08 February 2011

Diversity in Unity, Pt. II

How does the previous post fit with practicing the Church Year in our local congregations and homes?

When you observe the church year in your home, keep the unity of the seasons.  Observe Advent, Christmas, Epiphany, Lent, Easter, Pentecost (Sunday mornings will make a lot more sense if you do).  Observe the Saint days as outlined in the Lutheran Service Book (or your own tradition's sanctoral calendar).  But then think about family and local observances.  Some ideas:

1. Favorite saints of your region.  We are not Swedish, but our city is (was?) and there are tons of St. Lucia Day celebrations in December.  So we celebrate St. Lucia Day.  Neighborhoods in Chicago have Polish saint festivals (and of course, there's the whole St. Patrick's Day fiasco).  If a certain ethnicity is prominent in your town's history, think about joining in saint celebrations (within orthodox reason, of course).

2. Baptismal Birthdays. Celebrate the anniversary of being born again.  We have a small celebration after dinner (family only), and the birthday boy/girl will receive a small devotional gift (book, jewelry, picture, CD, etc.).  Concordia Publishing House has a good resource for ideas for observing baptism birthdays, and remembering our baptism in general.

3. Name Days.  Celebrate with your children their "saint day" or "name day."  You might have to do some research to find more obscure names (or use middle names!), but connecting your child with an historic, real Christian of the past is so special.  Call them by the saint name for the day (if it is their middle name, or a variation.  So call a "Trevor Stephen", Stephen for the day. Or call an Isabelle, Elizabeth for the day).  Gifting your children with an icon of their namesake is a special way for them to understand their connection to Christians who have gone before us.  If your child is named for a relative who has died in Christ, that relative was/is a Saint,.  Their "saint day" is the the day they died (the day they were born into eternity). (Thanks, Rebekah, for the ideas.)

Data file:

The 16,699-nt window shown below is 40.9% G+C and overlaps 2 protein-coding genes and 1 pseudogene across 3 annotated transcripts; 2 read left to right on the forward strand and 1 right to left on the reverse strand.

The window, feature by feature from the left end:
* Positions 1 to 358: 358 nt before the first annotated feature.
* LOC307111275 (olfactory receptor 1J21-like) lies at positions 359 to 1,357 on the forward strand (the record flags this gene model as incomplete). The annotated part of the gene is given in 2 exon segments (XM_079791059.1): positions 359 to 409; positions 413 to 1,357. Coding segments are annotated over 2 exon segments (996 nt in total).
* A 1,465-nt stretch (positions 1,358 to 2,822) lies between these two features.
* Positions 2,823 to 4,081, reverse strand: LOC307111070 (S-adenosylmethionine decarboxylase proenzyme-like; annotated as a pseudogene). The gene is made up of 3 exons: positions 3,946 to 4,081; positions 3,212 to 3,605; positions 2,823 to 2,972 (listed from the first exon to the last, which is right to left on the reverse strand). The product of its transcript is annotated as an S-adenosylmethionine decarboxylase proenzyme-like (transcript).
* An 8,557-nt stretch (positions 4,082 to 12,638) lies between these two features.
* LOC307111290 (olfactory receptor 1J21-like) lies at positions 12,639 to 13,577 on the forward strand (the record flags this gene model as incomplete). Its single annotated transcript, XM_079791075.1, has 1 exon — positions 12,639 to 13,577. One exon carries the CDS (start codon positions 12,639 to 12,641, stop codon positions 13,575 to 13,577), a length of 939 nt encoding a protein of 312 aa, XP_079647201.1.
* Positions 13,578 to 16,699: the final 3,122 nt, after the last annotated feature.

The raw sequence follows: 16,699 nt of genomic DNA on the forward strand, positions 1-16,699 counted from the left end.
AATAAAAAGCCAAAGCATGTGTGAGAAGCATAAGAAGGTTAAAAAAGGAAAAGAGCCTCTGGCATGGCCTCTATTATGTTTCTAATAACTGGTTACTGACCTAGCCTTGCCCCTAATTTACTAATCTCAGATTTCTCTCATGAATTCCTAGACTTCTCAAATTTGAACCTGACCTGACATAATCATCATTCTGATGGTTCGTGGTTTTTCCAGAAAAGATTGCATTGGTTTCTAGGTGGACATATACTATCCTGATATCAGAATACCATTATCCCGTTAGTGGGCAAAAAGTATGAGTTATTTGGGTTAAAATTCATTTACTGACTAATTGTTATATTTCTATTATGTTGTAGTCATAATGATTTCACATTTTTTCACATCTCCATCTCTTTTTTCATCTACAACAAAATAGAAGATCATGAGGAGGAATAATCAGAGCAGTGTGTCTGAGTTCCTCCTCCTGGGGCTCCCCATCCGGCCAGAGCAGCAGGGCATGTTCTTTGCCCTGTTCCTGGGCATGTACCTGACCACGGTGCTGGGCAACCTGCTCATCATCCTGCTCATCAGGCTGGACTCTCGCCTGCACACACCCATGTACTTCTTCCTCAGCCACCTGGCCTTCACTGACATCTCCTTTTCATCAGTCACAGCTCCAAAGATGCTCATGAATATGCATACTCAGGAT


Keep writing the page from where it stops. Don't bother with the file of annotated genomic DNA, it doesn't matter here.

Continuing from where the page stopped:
4.  Local Christian heroes and anniversaries.  Does your church or family have a connection with brave missionaries or faithful martyrs?  Perhaps your church was the first Lutheran mission in your county or state--celebrate the day of its founding.  Although they were Baptist, my husband has ancestors who were killed by Indians for the sake of the Gospel (the father was a pastor and was trying to start a church among the natives).  We dedicate a day in our year to remember their birth into eternity. 

What unique anniversaries or festivals do you observe in your home or church?   What other ways can we, without disrupting or overshadowing or replacing the universal church's feasts and seasons, observe (or create!) local customs and traditions?


  1. We sometimes find ourselves makeshifting; for example, we only recently learned about the traditional Weckmanner for St. Martin. Before then we'd always just made grilled cheese and cut them very deliberately in half. :D

    We also try to help draw the attention of our parish to certain days. Our family arranges for real altar flowers (which our church doesn't normally have) on Gaudete and Laetare Sundays as another way of emphasizing their particular joy and beauty.

    Also, our church's spoken midweek Divine service always uses the propers for a saint or festival that falls sometime during that week.

  2. We sometimes celebrate St. David's day because that is my son's name. I understand that on March 1st the Welsh celebrate with choir festivals, leeks (we make soup) and daffodils.